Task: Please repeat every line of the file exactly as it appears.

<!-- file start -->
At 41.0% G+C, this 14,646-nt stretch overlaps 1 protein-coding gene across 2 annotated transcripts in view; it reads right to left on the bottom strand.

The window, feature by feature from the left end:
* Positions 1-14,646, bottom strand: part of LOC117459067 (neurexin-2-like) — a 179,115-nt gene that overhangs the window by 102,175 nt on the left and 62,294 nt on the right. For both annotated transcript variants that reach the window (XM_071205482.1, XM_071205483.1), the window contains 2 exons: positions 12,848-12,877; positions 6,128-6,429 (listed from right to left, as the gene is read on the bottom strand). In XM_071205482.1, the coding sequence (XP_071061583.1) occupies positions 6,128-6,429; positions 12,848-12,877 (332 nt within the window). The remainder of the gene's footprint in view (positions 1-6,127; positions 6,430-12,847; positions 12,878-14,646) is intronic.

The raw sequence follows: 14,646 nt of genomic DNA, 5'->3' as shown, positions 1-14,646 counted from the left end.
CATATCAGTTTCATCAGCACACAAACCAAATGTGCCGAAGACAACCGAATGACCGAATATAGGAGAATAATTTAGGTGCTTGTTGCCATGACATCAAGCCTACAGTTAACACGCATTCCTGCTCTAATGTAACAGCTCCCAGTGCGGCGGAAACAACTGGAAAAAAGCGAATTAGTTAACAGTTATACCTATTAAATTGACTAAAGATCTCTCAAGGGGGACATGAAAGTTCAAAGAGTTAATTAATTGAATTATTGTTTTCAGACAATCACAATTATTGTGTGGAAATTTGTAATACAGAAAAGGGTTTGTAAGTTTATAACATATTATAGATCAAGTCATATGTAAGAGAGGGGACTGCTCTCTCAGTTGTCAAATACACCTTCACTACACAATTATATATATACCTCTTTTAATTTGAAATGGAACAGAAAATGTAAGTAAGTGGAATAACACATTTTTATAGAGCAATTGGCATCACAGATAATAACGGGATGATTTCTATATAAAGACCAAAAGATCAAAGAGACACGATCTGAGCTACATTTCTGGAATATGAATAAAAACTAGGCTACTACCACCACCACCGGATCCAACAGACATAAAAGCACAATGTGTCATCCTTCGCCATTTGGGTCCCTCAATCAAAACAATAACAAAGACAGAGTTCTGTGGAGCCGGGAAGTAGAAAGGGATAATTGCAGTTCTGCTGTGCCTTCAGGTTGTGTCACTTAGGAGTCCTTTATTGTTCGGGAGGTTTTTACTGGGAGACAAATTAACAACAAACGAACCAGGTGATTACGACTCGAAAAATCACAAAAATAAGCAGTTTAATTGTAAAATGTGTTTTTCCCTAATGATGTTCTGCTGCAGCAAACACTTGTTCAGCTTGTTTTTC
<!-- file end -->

At 41.0% G+C, this 14,646-nt stretch overlaps 1 protein-coding gene across 2 annotated transcripts in view; it reads right to left on the bottom strand.

The window, feature by feature from the left end:
* Positions 1-14,646, bottom strand: part of LOC117459067 (neurexin-2-like) — a 179,115-nt gene that overhangs the window by 102,175 nt on the left and 62,294 nt on the right. For both annotated transcript variants that reach the window (XM_071205482.1, XM_071205483.1), the window contains 2 exons: positions 12,848-12,877; positions 6,128-6,429 (listed from right to left, as the gene is read on the bottom strand). In XM_071205482.1, the coding sequence (XP_071061583.1) occupies positions 6,128-6,429; positions 12,848-12,877 (332 nt within the window). The remainder of the gene's footprint in view (positions 1-6,127; positions 6,430-12,847; positions 12,878-14,646) is intronic.

The raw sequence follows: 14,646 nt of genomic DNA, 5'->3' as shown, positions 1-14,646 counted from the left end.
CATATCAGTTTCATCAGCACACAAACCAAATGTGCCGAAGACAACCGAATGACCGAATATAGGAGAATAATTTAGGTGCTTGTTGCCATGACATCAAGCCTACAGTTAACACGCATTCCTGCTCTAATGTAACAGCTCCCAGTGCGGCGGAAACAACTGGAAAAAAGCGAATTAGTTAACAGTTATACCTATTAAATTGACTAAAGATCTCTCAAGGGGGACATGAAAGTTCAAAGAGTTAATTAATTGAATTATTGTTTTCAGACAATCACAATTATTGTGTGGAAATTTGTAATACAGAAAAGGGTTTGTAAGTTTATAACATATTATAGATCAAGTCATATGTAAGAGAGGGGACTGCTCTCTCAGTTGTCAAATACACCTTCACTACACAATTATATATATACCTCTTTTAATTTGAAATGGAACAGAAAATGTAAGTAAGTGGAATAACACATTTTTATAGAGCAATTGGCATCACAGATAATAACGGGATGATTTCTATATAAAGACCAAAAGATCAAAGAGACACGATCTGAGCTACATTTCTGGAATATGAATAAAAACTAGGCTACTACCACCACCACCGGATCCAACAGACATAAAAGCACAATGTGTCATCCTTCGCCATTTGGGTCCCTCAATCAAAACAATAACAAAGACAGAGTTCTGTGGAGCCGGGAAGTAGAAAGGGATAATTGCAGTTCTGCTGTGCCTTCAGGTTGTGTCACTTAGGAGTCCTTTATTGTTCGGGAGGTTTTTACTGGGAGACAAATTAACAACAAACGAACCAGGTGATTACGACTCGAAAAATCACAAAAATAAGCAGTTTAATTGTAAAATGTGTTTTTCCCTAATGATGTTCTGCTGCAGCAAACACTTGTTCAGCTTGTTTTTC